College Prepares To Host NFL Team
TCF Bank Stadium facing millions in upgrades before Vikings rental
- by Jessica Boudevin
- Published: May 22, 2013
Temporary seating could be added at the west end of the building, underneath the scoreboard area, at TCF Bank Stadium in Minneapolis in order to accomodate the Vikings. (VT Photo)
REPORTING FROM MINNEAPOLIS —The Minnesota Vikings are going back to school.
The National Football League team will be playing the 2014 and 2015 seasons at TCF Bank Stadium in Minneapolis while crews work to replace the aging Metrodome with a $975-million stadium.
It will be the second time the Vikings play at TCF Stadium — the team used the facility in December 2010 for a Monday Night Football Game with the Chicago Bears after snow damaged the Metrodome's roof. IAVM's Region 1, 2 & 3 conference was held in Minneapolis May 20-22 and attendees were treated to a behind-the-scenes look at potential changes to the facility.
In addition to the $250,000-per-game rental fee, plus all expenses, that the Vikings will pay TCF Bank Stadium, the home of the Golden Gophers will undergo more than $1 million in upgrades before the start of the 2014 season. The NFL team is funding all stadium renovations. The Vikings will keep food and beverage revenue from their games up to a certain point, at which additional revenue becomes a profit share between the team and the school.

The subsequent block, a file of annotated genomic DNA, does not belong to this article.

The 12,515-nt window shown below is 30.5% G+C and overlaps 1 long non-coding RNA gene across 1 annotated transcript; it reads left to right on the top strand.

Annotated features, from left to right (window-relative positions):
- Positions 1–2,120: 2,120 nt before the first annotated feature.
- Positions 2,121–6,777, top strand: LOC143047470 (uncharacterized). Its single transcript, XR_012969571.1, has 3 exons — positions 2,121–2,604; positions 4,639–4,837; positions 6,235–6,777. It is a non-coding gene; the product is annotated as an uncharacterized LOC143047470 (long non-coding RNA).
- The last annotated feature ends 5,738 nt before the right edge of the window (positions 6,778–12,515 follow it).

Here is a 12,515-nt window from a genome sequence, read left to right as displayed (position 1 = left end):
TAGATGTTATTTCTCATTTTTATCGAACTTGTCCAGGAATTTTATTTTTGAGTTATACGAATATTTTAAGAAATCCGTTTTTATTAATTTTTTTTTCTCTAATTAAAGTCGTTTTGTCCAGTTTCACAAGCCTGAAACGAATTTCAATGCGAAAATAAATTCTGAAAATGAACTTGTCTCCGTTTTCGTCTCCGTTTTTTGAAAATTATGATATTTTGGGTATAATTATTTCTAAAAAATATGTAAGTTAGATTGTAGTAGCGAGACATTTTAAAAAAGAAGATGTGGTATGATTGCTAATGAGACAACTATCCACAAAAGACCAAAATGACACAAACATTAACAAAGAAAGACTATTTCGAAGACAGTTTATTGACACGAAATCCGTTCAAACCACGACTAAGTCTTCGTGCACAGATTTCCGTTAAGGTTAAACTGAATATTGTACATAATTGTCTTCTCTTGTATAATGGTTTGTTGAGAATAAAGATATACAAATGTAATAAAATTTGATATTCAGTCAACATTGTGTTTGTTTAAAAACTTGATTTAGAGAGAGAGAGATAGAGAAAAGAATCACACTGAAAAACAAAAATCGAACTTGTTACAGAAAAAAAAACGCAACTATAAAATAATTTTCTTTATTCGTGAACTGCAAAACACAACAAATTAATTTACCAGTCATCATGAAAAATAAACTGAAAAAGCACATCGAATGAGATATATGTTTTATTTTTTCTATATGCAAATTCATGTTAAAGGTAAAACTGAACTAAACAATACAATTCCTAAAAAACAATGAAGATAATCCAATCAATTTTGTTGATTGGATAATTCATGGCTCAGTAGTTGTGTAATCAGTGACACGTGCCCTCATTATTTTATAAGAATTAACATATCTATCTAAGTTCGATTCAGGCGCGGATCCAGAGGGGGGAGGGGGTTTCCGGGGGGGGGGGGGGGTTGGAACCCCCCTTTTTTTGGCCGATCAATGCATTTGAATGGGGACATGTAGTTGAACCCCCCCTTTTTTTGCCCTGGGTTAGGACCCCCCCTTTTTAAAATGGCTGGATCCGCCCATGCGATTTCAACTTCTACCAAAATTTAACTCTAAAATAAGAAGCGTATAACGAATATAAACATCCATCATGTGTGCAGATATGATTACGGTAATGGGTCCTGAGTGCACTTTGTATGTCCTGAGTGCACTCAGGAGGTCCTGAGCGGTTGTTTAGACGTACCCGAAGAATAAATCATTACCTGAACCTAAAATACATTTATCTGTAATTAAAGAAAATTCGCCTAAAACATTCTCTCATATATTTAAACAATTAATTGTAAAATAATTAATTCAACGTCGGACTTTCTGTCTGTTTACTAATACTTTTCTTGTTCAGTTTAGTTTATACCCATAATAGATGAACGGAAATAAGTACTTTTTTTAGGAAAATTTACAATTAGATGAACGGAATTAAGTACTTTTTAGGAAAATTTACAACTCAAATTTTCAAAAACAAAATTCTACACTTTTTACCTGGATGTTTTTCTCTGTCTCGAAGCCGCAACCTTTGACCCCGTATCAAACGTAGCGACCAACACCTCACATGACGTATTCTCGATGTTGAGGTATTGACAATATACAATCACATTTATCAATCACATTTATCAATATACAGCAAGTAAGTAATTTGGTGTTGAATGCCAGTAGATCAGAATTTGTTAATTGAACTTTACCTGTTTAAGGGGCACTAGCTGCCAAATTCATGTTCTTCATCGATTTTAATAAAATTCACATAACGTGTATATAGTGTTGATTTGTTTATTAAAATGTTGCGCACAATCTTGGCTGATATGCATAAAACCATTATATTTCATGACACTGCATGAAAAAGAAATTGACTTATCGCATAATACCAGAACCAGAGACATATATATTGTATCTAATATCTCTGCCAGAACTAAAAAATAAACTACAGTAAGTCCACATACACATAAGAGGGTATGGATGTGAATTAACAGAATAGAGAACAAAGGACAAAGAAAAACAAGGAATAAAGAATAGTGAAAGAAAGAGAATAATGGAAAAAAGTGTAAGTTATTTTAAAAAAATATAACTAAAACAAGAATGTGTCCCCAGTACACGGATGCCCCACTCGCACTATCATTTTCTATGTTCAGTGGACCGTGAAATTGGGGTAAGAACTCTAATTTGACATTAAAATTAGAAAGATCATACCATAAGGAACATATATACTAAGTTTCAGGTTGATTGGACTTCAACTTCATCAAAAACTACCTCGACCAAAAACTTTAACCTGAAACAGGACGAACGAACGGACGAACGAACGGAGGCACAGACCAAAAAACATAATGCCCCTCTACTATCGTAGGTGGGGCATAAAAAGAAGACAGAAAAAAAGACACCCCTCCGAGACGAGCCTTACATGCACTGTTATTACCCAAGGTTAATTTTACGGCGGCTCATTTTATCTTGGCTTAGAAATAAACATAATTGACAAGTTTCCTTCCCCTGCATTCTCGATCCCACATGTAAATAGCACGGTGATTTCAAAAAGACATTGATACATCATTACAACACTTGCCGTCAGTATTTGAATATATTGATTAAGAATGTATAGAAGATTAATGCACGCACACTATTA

One of the most visible upgrades will happen to the turf itself.
“Our field wasn’t designed to be heated so next summer, after the Gophers’ spring games, we’re going to tear it up and install coils,” said Brian Grant, TCF Bank Stadium Operations manager. The project is currently out for RFP, but similar projects at stadiums like Lincoln Financial Field in Philadelphia and Gillette Stadium in Foxboro, Mass., reportedly cost around $700,000-$1 million.
“Minnesota is a challenge weather-wise, but since the college season usually ends in November, I don’t see a real operational need to heat the field during college games except maybe under extreme circumstances,” Grant added.
The look of the field will change, too. The hash marks customary in college football will be replaced with narrower hash marks measured to the NFL's specifications, and it will be the first time that the venue will start painting its field.
Current capacity of TCF Bank Stadium is 50,805. The facility is looking at ways to add another 3,500 seats, either through reconfiguring standing room spaces or adding temporary bench seating in the west end underneath the scoreboard.
The largest locker room in professional or college sports, shaped like a football, is at TCF Bank Stadium in Minneapolis. (VT Photo)
In 2012, the facility became only the 22nd college in the country to start selling alcohol at athletic events. Instead of selling at the normal points of sale, TCF Bank Stadium’s state liquor license mandated that beer and wine sales be limited to a confined area of the stadium. Aramark and the venue worked together to set up a beer garden near the west end zone, and worked out of eight portable beer trailers — four inside the stadium, and four outside. Each had six taps.